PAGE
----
Was it the extreme self-consciousness of the idealist, the power of revolutionary traditions, or simply the persistent will to be? Most likely, it was the fusing of all three, that shaped my attitude in prison and kept me alive. And now, on my way to Pittsburgh, I feel the same spirit within me, at the threat of the local authorities to prevent my appearance in the city. Some friends seek to persuade me to cancel my lecture there, alarmed at the police preparations to arrest me. Something might happen, they warn me; legally I am still a prisoner out on parole. I am liable to be returned to the penitentiary, without trial, for the period of my commutation time-eight years and two months if convicted of a felony before the expiration of my full sentence of twenty-two years.

But the menace of the enemy stirs me from apathy, and all my old revolutionary defiance is roused within me. For the first time during the tour, I feel a vital interest in life, and am eager to ascend the platform.

An unfortunate delay on the road brings me into Pittsburgh two hours late for the lecture. Comrade M. is impatiently waiting for me, and we hasten to the meeting. On the way he informs me that the hall is filled with police and prison guards; the audience is in a state of great suspense; the rumor has gone about that the authorities are determined to prevent my appearance.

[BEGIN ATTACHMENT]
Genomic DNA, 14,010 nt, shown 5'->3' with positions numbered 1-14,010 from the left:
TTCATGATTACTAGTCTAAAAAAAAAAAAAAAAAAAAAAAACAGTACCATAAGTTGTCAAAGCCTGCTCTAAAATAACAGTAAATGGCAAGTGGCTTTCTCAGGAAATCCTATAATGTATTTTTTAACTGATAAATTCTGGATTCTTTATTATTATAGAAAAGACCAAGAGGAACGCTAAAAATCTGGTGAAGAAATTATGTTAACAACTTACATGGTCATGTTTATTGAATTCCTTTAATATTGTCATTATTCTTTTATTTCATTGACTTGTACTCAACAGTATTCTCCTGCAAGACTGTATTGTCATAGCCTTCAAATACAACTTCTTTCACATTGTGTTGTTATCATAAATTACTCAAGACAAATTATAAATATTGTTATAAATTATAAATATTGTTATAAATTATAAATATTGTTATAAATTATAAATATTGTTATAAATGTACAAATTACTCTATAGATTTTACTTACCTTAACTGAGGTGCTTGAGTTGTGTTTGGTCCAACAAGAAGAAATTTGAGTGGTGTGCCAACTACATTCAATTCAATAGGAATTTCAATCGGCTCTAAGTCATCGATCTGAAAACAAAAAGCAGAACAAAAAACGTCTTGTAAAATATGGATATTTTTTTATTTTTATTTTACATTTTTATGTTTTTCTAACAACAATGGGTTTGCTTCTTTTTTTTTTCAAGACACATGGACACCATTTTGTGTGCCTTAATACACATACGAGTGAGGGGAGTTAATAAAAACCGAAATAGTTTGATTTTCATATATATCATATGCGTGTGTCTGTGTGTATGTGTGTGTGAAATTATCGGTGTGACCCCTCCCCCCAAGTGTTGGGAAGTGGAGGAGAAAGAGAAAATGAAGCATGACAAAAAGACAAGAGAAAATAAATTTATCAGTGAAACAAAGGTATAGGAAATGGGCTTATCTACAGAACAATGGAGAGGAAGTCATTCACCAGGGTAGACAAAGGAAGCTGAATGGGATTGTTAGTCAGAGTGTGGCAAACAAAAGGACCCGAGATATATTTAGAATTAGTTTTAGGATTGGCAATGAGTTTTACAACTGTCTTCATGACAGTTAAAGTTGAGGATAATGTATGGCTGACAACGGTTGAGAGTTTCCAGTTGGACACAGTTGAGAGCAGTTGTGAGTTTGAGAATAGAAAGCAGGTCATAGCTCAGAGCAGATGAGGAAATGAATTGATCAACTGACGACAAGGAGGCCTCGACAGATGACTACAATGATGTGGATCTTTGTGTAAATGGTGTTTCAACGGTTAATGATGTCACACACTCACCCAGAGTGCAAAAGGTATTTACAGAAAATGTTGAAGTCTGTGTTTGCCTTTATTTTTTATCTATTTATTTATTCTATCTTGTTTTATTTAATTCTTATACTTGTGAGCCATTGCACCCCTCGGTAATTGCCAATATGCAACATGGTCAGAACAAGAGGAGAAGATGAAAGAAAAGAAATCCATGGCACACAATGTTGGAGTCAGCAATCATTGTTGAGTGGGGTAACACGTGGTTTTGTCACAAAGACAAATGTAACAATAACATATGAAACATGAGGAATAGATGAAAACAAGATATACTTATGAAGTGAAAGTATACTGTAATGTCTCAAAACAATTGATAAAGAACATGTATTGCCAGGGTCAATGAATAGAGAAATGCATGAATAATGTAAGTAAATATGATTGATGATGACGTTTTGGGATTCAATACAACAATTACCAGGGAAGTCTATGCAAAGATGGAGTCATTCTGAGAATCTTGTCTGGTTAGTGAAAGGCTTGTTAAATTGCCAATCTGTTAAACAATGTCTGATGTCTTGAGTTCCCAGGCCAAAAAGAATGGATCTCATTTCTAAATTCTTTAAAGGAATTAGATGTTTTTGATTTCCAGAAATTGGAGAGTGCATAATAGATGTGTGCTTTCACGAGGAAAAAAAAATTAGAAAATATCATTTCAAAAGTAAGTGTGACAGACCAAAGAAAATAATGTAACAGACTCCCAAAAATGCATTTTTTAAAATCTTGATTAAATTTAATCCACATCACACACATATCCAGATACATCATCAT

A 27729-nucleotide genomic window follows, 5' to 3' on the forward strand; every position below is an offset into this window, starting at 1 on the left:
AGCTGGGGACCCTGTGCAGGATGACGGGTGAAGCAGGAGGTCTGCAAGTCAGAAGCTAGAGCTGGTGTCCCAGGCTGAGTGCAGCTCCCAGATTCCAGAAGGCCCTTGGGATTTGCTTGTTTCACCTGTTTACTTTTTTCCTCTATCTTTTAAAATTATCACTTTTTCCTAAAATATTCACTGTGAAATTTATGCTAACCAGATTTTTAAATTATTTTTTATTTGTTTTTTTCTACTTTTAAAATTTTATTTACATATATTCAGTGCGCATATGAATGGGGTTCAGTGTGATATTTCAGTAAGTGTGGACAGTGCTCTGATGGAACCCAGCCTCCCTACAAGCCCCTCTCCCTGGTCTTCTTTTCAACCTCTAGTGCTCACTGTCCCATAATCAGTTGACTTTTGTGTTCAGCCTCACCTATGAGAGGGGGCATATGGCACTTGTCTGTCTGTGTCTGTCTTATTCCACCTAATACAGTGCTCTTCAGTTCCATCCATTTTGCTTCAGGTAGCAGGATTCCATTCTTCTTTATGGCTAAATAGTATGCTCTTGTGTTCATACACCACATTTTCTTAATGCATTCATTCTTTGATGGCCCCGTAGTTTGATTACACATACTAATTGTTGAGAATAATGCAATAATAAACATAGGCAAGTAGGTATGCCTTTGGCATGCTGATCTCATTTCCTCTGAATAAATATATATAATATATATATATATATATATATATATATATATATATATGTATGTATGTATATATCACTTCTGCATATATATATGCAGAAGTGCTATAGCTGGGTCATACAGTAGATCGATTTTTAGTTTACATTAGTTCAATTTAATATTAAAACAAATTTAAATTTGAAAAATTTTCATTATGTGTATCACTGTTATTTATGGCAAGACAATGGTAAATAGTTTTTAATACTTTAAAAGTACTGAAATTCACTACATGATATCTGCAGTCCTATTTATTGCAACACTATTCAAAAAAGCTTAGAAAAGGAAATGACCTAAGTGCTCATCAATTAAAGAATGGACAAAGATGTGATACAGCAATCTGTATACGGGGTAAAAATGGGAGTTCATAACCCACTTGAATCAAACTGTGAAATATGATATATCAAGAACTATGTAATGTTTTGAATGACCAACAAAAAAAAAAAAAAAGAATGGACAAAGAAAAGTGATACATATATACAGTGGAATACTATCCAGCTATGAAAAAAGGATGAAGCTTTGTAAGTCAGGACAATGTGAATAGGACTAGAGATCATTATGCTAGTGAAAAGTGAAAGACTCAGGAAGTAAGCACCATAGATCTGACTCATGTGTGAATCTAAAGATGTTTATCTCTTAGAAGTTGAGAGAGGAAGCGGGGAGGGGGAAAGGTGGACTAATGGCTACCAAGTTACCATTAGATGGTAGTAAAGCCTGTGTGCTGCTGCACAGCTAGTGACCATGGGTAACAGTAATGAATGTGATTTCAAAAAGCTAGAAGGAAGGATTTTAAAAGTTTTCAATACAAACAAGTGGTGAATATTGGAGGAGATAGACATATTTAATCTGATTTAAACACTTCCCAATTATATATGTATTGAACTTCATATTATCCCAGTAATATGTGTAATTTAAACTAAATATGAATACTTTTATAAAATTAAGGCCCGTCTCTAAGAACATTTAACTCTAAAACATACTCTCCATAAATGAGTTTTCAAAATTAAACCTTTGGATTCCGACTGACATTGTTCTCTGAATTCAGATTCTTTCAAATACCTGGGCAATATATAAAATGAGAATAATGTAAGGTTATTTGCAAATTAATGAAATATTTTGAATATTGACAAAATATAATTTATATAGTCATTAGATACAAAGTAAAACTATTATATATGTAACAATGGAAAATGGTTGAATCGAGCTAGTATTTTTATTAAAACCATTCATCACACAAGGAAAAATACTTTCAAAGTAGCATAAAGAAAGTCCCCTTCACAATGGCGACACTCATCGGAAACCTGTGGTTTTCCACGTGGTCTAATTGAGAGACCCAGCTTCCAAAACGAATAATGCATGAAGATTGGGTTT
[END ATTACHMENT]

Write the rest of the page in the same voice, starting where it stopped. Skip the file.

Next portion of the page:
I sense an air of suppressed excitement, as I enter the hall, and elbow my way through the crowded aisle. Some one grips my arm, and I recognize "Southside" Johnny, the friendly prison runner. "Aleck, take care," he warns me, "the bulls are layin' for you."


The meeting is over, the danger past. I feel worn and tired with the effort of the evening.

My next lecture is to take place in Cleveland, Ohio. The all night ride in the stuffy smoker aggravates my fatigue, and sets my nerves on edge. I arrive in the city feeling feverish and sick. To engage a room in a hotel would require an extra expense from the proceeds of the tour, which are intended for the movement; moreover, it would be sybaritism, contrary to the traditional practice of Anarchist lectures. I decide to accept the hospitality of some friend during my stay in the city.